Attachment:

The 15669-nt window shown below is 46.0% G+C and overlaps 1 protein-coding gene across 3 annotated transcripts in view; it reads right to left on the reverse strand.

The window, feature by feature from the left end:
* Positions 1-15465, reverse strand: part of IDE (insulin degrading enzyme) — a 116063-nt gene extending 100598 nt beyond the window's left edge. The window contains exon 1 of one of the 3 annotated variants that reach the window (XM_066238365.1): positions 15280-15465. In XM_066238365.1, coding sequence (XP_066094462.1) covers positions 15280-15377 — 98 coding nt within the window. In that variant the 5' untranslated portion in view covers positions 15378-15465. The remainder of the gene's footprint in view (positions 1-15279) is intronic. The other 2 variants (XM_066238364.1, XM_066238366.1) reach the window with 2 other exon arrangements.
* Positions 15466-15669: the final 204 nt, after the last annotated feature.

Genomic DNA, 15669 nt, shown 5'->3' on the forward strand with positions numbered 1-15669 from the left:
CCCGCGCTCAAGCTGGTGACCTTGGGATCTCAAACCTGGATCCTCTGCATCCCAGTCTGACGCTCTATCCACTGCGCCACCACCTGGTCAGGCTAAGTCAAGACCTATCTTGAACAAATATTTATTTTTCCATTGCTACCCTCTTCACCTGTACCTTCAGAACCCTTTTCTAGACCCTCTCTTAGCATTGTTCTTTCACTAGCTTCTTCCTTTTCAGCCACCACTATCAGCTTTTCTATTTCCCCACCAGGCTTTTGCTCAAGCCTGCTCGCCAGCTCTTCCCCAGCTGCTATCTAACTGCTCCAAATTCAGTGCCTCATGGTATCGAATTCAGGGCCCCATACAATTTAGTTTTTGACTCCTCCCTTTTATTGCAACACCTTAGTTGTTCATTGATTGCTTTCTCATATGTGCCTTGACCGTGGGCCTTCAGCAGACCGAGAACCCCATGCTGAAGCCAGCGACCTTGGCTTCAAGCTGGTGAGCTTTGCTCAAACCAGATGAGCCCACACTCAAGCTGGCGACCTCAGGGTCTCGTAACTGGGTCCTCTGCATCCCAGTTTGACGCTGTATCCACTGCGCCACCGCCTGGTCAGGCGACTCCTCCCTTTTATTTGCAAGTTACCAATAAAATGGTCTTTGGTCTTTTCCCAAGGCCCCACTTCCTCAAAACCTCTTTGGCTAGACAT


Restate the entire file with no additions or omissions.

The 15669-nt window shown below is 46.0% G+C and overlaps 1 protein-coding gene across 3 annotated transcripts in view; it reads right to left on the reverse strand.

The window, feature by feature from the left end:
* Positions 1-15465, reverse strand: part of IDE (insulin degrading enzyme) — a 116063-nt gene extending 100598 nt beyond the window's left edge. The window contains exon 1 of one of the 3 annotated variants that reach the window (XM_066238365.1): positions 15280-15465. In XM_066238365.1, coding sequence (XP_066094462.1) covers positions 15280-15377 — 98 coding nt within the window. In that variant the 5' untranslated portion in view covers positions 15378-15465. The remainder of the gene's footprint in view (positions 1-15279) is intronic. The other 2 variants (XM_066238364.1, XM_066238366.1) reach the window with 2 other exon arrangements.
* Positions 15466-15669: the final 204 nt, after the last annotated feature.

Genomic DNA, 15669 nt, shown 5'->3' on the forward strand with positions numbered 1-15669 from the left:
CCCGCGCTCAAGCTGGTGACCTTGGGATCTCAAACCTGGATCCTCTGCATCCCAGTCTGACGCTCTATCCACTGCGCCACCACCTGGTCAGGCTAAGTCAAGACCTATCTTGAACAAATATTTATTTTTCCATTGCTACCCTCTTCACCTGTACCTTCAGAACCCTTTTCTAGACCCTCTCTTAGCATTGTTCTTTCACTAGCTTCTTCCTTTTCAGCCACCACTATCAGCTTTTCTATTTCCCCACCAGGCTTTTGCTCAAGCCTGCTCGCCAGCTCTTCCCCAGCTGCTATCTAACTGCTCCAAATTCAGTGCCTCATGGTATCGAATTCAGGGCCCCATACAATTTAGTTTTTGACTCCTCCCTTTTATTGCAACACCTTAGTTGTTCATTGATTGCTTTCTCATATGTGCCTTGACCGTGGGCCTTCAGCAGACCGAGAACCCCATGCTGAAGCCAGCGACCTTGGCTTCAAGCTGGTGAGCTTTGCTCAAACCAGATGAGCCCACACTCAAGCTGGCGACCTCAGGGTCTCGTAACTGGGTCCTCTGCATCCCAGTTTGACGCTGTATCCACTGCGCCACCGCCTGGTCAGGCGACTCCTCCCTTTTATTTGCAAGTTACCAATAAAATGGTCTTTGGTCTTTTCCCAAGGCCCCACTTCCTCAAAACCTCTTTGGCTAGACAT